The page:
I went to a training day last Monday and we were asked to discuss the answer to this question with the people sitting next to us.
'How do we repair the world with children?'
The answers that came up at the end were as I expected. "We teach them self-help skills", "We teach them about diversity and inclusion". Three educators from my workplace were sitting with me. They didn't say anything but all turned to look at me, waiting for my answer. I said, "I love them". They all giggled, but didn't make any comments. I said "I'm not joking. It sounds simple but that's my answer".
I've learned something lately that I consider to be very important. I need to be less judgmental of other people's interactions with children. To see someone stand and watch a child crying puzzles me and hurts me because I can't stand to see people suffer. It seems that for some people there is a barrier between themselves and a person who is feeling pain and it is difficult to cross. Maybe this is because their childhood experience is of having their pain unacknowledged.
If this is so, then this is an even greater reason to push through this barrier. We can't repair the world if we have barriers between ourselves and others, if we are impaired in our ability to give and receive love, and if we are unable to show the care and comfort that we feel. We want to create children who are different. Self-help skills and teaching inclusion are not enough to build a world that is safe and whole if people are undernourished in their sense of self-worth.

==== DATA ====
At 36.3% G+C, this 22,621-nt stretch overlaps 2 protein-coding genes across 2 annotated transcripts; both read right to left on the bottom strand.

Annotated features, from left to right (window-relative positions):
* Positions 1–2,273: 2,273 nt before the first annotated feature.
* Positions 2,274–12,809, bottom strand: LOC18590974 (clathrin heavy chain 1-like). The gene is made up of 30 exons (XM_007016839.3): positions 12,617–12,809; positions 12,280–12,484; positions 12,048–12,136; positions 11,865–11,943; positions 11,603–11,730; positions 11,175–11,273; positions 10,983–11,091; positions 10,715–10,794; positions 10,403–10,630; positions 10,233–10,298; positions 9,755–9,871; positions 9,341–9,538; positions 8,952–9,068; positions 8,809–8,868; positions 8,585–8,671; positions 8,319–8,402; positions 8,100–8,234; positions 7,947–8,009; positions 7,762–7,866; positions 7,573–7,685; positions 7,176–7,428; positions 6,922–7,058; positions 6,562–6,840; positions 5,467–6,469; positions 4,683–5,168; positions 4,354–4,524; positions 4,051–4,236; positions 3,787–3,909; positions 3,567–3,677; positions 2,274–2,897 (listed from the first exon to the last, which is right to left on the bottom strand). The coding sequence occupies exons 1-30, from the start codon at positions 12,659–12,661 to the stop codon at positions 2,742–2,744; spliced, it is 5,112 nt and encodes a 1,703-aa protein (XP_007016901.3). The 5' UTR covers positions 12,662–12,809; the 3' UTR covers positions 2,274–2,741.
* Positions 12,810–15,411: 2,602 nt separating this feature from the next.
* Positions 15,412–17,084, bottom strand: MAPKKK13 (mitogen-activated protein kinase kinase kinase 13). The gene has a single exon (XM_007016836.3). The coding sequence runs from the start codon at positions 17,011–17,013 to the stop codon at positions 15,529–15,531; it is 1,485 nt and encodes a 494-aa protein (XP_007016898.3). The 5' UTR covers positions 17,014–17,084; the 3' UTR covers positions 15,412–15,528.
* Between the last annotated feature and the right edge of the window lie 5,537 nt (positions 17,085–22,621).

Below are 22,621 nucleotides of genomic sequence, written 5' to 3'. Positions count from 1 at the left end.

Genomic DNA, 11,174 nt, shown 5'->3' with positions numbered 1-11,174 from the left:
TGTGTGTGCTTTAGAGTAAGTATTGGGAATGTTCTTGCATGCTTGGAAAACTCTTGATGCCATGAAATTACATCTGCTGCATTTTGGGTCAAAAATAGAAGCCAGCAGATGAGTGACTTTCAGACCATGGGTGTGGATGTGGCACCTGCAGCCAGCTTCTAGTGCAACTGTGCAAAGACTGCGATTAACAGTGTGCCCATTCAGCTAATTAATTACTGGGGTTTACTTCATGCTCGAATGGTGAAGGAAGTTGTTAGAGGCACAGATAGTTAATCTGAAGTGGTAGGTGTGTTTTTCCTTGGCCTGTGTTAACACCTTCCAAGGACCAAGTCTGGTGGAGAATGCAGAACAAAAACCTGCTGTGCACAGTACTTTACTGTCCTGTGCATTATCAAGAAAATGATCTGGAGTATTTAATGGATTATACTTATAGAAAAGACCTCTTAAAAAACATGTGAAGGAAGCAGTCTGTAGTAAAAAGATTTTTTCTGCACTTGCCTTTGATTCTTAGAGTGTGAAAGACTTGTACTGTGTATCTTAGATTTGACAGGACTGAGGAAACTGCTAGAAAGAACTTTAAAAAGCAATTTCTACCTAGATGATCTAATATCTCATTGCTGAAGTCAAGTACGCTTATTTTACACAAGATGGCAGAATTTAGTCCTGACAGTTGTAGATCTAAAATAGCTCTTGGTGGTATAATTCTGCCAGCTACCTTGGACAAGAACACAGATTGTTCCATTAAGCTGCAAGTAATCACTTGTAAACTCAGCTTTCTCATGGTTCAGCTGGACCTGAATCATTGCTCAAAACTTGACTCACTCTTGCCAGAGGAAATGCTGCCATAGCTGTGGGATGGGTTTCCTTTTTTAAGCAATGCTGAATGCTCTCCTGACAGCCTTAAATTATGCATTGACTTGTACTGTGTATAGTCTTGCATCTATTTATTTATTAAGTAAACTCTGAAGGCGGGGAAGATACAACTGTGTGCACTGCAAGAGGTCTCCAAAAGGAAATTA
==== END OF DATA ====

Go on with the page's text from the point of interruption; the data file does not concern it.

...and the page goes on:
Self-worth is difficult to acquire if we have not been unconditionally loved and accepted. Love and acceptance of others grows from being loved by others. We put up barriers to protect ourselves and if we know we are loved and accepted we don't need barriers. I believe so strongly that we can teach children many things, but that they learn social and emotional skills primarily through the way that they are treated. We need to show kindness if we want children to be kind. We need to show them care and comfort if we want them to care for and comfort others.
I wish we could be less clinical as educators, stop talking around in circles, stop quoting frameworks etc., and get right to the heart of what matters most. One of the speakers said that she's recently visited some Reggio centres in Italy and found that their focus is now centred on relationships. This is enough for me to remain strong in my belief that this is the best approach. Without love, acceptance, trust and a strong sense of self-worth children will struggle to build friendships, develop their strengths, and learn. Let's cross barriers and 'repair the world!'